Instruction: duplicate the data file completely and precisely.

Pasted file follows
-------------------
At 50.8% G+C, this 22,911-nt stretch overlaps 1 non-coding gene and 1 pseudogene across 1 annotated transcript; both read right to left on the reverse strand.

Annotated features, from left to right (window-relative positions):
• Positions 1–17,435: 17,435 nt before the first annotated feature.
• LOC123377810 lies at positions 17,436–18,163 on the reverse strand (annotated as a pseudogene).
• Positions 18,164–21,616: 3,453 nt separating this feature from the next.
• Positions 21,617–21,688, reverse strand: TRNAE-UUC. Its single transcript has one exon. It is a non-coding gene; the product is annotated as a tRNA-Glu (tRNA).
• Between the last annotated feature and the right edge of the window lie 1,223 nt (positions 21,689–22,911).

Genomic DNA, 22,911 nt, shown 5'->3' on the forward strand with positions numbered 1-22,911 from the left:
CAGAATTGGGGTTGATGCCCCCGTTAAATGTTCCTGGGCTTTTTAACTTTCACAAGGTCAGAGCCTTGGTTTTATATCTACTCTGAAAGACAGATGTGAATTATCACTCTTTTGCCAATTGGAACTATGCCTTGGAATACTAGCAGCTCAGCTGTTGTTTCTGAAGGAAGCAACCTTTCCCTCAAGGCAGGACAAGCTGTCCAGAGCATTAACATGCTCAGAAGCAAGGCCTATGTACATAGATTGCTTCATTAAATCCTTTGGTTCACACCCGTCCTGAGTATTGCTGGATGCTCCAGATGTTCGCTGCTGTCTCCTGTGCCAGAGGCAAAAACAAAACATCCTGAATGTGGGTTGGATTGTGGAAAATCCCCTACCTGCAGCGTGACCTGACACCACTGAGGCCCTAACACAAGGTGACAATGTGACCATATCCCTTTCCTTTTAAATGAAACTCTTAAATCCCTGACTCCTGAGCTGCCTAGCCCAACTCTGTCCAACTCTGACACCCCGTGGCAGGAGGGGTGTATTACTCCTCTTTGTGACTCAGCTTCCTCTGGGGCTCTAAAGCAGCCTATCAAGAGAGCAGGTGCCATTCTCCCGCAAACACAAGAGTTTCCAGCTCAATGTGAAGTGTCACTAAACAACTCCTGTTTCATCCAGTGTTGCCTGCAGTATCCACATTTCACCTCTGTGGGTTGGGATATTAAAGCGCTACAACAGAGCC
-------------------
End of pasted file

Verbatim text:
At 50.8% G+C, this 22,911-nt stretch overlaps 1 non-coding gene and 1 pseudogene across 1 annotated transcript; both read right to left on the reverse strand.

Annotated features, from left to right (window-relative positions):
• Positions 1–17,435: 17,435 nt before the first annotated feature.
• LOC123377810 lies at positions 17,436–18,163 on the reverse strand (annotated as a pseudogene).
• Positions 18,164–21,616: 3,453 nt separating this feature from the next.
• Positions 21,617–21,688, reverse strand: TRNAE-UUC. Its single transcript has one exon. It is a non-coding gene; the product is annotated as a tRNA-Glu (tRNA).
• Between the last annotated feature and the right edge of the window lie 1,223 nt (positions 21,689–22,911).

Genomic DNA, 22,911 nt, shown 5'->3' on the forward strand with positions numbered 1-22,911 from the left:
CAGAATTGGGGTTGATGCCCCCGTTAAATGTTCCTGGGCTTTTTAACTTTCACAAGGTCAGAGCCTTGGTTTTATATCTACTCTGAAAGACAGATGTGAATTATCACTCTTTTGCCAATTGGAACTATGCCTTGGAATACTAGCAGCTCAGCTGTTGTTTCTGAAGGAAGCAACCTTTCCCTCAAGGCAGGACAAGCTGTCCAGAGCATTAACATGCTCAGAAGCAAGGCCTATGTACATAGATTGCTTCATTAAATCCTTTGGTTCACACCCGTCCTGAGTATTGCTGGATGCTCCAGATGTTCGCTGCTGTCTCCTGTGCCAGAGGCAAAAACAAAACATCCTGAATGTGGGTTGGATTGTGGAAAATCCCCTACCTGCAGCGTGACCTGACACCACTGAGGCCCTAACACAAGGTGACAATGTGACCATATCCCTTTCCTTTTAAATGAAACTCTTAAATCCCTGACTCCTGAGCTGCCTAGCCCAACTCTGTCCAACTCTGACACCCCGTGGCAGGAGGGGTGTATTACTCCTCTTTGTGACTCAGCTTCCTCTGGGGCTCTAAAGCAGCCTATCAAGAGAGCAGGTGCCATTCTCCCGCAAACACAAGAGTTTCCAGCTCAATGTGAAGTGTCACTAAACAACTCCTGTTTCATCCAGTGTTGCCTGCAGTATCCACATTTCACCTCTGTGGGTTGGGATATTAAAGCGCTACAACAGAGCC